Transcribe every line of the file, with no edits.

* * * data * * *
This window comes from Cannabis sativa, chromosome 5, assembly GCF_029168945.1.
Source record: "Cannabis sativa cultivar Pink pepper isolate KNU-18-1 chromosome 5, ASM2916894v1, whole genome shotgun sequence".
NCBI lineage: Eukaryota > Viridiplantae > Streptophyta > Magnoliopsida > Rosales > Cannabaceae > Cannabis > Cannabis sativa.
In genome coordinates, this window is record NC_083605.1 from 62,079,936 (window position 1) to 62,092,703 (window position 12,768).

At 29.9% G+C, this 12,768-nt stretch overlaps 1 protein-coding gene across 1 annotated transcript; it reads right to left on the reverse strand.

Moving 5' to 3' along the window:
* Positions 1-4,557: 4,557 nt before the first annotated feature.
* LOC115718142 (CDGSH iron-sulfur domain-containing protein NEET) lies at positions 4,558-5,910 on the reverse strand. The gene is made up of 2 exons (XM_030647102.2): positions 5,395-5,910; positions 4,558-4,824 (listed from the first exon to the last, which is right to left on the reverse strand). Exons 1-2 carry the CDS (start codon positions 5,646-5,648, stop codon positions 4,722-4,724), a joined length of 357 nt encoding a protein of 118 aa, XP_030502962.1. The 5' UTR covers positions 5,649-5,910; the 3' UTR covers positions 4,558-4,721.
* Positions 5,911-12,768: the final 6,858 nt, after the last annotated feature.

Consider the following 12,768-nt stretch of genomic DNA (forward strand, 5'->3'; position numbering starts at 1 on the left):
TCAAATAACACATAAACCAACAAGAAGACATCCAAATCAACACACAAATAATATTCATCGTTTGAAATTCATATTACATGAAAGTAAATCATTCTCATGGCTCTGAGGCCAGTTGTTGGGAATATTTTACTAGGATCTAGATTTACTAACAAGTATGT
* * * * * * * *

This window comes from Cannabis sativa, chromosome 5, assembly GCF_029168945.1.
Source record: "Cannabis sativa cultivar Pink pepper isolate KNU-18-1 chromosome 5, ASM2916894v1, whole genome shotgun sequence".
NCBI lineage: Eukaryota > Viridiplantae > Streptophyta > Magnoliopsida > Rosales > Cannabaceae > Cannabis > Cannabis sativa.
In genome coordinates, this window is record NC_083605.1 from 62,079,936 (window position 1) to 62,092,703 (window position 12,768).

At 29.9% G+C, this 12,768-nt stretch overlaps 1 protein-coding gene across 1 annotated transcript; it reads right to left on the reverse strand.

Moving 5' to 3' along the window:
* Positions 1-4,557: 4,557 nt before the first annotated feature.
* LOC115718142 (CDGSH iron-sulfur domain-containing protein NEET) lies at positions 4,558-5,910 on the reverse strand. The gene is made up of 2 exons (XM_030647102.2): positions 5,395-5,910; positions 4,558-4,824 (listed from the first exon to the last, which is right to left on the reverse strand). Exons 1-2 carry the CDS (start codon positions 5,646-5,648, stop codon positions 4,722-4,724), a joined length of 357 nt encoding a protein of 118 aa, XP_030502962.1. The 5' UTR covers positions 5,649-5,910; the 3' UTR covers positions 4,558-4,721.
* Positions 5,911-12,768: the final 6,858 nt, after the last annotated feature.

Consider the following 12,768-nt stretch of genomic DNA (forward strand, 5'->3'; position numbering starts at 1 on the left):
TCAAATAACACATAAACCAACAAGAAGACATCCAAATCAACACACAAATAATATTCATCGTTTGAAATTCATATTACATGAAAGTAAATCATTCTCATGGCTCTGAGGCCAGTTGTTGGGAATATTTTACTAGGATCTAGATTTACTAACAAGTATGT